One in five people will develop skin cancer in their lifetime. There are different types of skin cancers with different treatment options.
Types of Skin Cancer
There are three broad categories of skin cancer:
- Basal cell carcinoma (BCCA) is the most common type of skin cancer. The basal cells are found in the deepest layer of the epidermis. This type of cancer typically appears as a growth or lesion on the epidermis. It can result from either cumulative sun exposure or extreme exposure. BCCA rarely spreads into other areas and is rarely life-threatening.
- Squamous cell carcinoma (SCCA) is less common and more dangerous than basal cell. This type of skin cancer often resembles scaly red patches or open sores on the epidermis. As with most forms of skin cancer, squamous cell cancers are most commonly caused by cumulative exposure to the UV rays of the sun. SCCA may occur on all areas of the body but will most likely be seen on the areas with the most sun exposure. SCCA is more dangerous because there is a greater risk of it spreading to the lymph nodes.
- Melanoma is the most dangerous form of skin cancer. These malignant tumors originate in the pigment-producing melanocytes in the basal layer of the epidermis. Melanomas often resemble moles; some develop from moles. The majority of melanomas are black or brown, but they can also be skin-colored, pink, red, purple, blue or white. UV sun exposure increases the risk of developing melanoma. Those who are genetically predisposed to the disease are most at risk. If recognized early, melanoma is absolutely curable.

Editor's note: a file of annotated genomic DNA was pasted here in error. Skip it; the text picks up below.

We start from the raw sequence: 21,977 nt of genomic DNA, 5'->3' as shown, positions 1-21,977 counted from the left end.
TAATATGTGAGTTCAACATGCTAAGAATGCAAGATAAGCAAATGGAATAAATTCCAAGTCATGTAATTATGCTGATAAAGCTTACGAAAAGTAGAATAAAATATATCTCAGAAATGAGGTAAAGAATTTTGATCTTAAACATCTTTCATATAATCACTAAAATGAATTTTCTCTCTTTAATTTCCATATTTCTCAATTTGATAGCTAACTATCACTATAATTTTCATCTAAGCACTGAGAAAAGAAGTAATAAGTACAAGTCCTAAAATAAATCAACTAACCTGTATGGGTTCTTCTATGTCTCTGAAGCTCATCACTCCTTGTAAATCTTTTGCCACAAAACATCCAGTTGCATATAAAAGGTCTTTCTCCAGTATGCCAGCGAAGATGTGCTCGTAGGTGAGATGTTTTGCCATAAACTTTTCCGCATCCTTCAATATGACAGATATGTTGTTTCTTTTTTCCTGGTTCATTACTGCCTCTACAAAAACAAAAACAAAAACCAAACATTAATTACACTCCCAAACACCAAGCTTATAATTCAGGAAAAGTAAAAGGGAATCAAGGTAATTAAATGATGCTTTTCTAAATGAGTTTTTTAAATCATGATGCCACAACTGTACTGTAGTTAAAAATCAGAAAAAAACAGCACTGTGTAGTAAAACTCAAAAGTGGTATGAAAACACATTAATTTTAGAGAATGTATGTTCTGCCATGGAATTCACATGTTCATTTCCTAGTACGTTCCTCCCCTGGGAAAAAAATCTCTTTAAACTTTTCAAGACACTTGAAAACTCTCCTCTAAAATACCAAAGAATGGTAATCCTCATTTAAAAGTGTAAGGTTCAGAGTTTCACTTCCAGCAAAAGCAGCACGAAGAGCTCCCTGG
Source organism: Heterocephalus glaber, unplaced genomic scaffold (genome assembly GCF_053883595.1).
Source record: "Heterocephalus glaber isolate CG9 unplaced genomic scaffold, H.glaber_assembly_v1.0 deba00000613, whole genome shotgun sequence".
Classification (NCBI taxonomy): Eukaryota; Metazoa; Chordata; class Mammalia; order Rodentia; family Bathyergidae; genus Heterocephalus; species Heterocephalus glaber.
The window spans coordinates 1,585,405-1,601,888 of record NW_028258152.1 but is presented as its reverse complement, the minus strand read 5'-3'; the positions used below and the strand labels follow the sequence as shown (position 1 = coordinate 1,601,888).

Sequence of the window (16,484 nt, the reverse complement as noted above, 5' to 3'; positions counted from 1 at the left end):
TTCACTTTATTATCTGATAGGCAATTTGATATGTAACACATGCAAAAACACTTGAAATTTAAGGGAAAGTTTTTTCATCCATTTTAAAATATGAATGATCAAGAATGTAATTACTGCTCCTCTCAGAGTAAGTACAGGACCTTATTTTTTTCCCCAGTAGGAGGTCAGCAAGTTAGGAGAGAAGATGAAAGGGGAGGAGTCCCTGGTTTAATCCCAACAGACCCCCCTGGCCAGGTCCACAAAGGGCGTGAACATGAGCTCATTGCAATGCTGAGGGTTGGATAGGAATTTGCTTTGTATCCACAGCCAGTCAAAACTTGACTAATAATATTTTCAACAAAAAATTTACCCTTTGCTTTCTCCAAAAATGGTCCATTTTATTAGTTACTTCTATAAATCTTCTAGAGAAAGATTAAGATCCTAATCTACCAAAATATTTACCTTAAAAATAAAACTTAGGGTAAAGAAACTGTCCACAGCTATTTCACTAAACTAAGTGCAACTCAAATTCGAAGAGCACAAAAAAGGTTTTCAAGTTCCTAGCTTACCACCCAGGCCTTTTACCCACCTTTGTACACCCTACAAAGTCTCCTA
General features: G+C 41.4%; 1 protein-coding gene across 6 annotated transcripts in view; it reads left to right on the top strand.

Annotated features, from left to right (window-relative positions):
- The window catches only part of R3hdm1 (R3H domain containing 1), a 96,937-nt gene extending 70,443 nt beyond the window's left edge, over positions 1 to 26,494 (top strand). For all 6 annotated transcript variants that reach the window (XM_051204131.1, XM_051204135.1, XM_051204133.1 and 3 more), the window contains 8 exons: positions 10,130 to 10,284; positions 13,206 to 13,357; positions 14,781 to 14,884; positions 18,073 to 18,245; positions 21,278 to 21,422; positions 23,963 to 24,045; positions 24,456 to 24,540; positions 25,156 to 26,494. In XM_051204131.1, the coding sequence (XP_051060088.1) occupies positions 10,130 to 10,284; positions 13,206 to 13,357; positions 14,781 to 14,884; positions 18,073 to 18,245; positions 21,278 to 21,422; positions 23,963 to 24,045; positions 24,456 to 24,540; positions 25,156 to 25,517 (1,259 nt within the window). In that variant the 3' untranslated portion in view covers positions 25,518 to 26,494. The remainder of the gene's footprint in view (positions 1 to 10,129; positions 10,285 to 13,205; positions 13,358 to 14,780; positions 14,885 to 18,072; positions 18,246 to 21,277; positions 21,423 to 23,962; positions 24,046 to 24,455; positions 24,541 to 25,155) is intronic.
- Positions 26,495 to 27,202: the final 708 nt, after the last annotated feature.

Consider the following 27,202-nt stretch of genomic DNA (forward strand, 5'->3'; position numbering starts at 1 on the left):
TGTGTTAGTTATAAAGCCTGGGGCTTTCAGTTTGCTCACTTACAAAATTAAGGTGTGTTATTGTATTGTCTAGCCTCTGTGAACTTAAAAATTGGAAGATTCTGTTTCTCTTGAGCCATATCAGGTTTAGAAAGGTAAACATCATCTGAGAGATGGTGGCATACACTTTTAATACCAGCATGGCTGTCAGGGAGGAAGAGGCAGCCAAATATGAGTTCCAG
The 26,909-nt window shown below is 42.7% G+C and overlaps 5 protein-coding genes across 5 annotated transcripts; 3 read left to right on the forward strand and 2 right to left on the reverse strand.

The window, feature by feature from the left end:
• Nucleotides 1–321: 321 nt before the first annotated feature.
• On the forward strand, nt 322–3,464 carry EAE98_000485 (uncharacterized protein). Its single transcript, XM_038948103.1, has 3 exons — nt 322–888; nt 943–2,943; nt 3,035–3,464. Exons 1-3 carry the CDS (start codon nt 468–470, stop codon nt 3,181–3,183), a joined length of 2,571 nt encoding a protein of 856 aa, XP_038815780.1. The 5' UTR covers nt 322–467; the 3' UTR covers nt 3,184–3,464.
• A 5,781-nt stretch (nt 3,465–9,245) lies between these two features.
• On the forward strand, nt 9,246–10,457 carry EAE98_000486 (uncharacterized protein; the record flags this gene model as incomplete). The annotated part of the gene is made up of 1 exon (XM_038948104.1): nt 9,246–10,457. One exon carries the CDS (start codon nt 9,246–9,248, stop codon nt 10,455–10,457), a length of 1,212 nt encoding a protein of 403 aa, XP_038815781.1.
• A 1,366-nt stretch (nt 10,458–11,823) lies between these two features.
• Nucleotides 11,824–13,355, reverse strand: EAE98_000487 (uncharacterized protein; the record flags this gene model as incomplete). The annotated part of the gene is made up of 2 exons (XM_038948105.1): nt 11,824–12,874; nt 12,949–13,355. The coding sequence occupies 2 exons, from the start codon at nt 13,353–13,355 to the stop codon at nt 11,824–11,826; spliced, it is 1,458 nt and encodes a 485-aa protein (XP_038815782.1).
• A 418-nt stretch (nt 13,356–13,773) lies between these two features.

Have questions about the various types of skin cancer and how to treat them? Contact us for an appointment.
In almost all cases, screening for skin cancer is done through visual examination. Doctors recommend a regular self-exam to look for signs of skin cancer (such as moles that appear or change size or shape). However, self-screening has not been shown to be as effective against melanoma.
Unusual changes in your skin or development of lesions should prompt you to see a dermatologist or other physician. They will closely examine all areas of concern. When indicated, biopsies for histological exam are taken for diagnostic purpose.
Treatment and Reconstruction
Treatment options should always be discussed in detail with a physician once a firm diagnosis has been made. Treatment of skin cancers is most often performed in a physician’s office. Choice of treatment is based on the type, size, location, and depth of the tumor, the patient’s age and general health, factoring in the need to maintain form and function of the affected area. The various treatment options are performed with a local anesthetic. Pain or discomfort during and after the procedures is usually minimal.
Skin cancers are often treated in a staged fashion. The intention of stage one is to complete tumor removal, confirmed by histopathology. Stage two might be considered as the reconstructive stage taking function and aesthetic concerns into account.
If you have questions about the various types of skin cancers and how Virginia ENT can assist with treatment and/or reconstruction, contact us to request an appointment.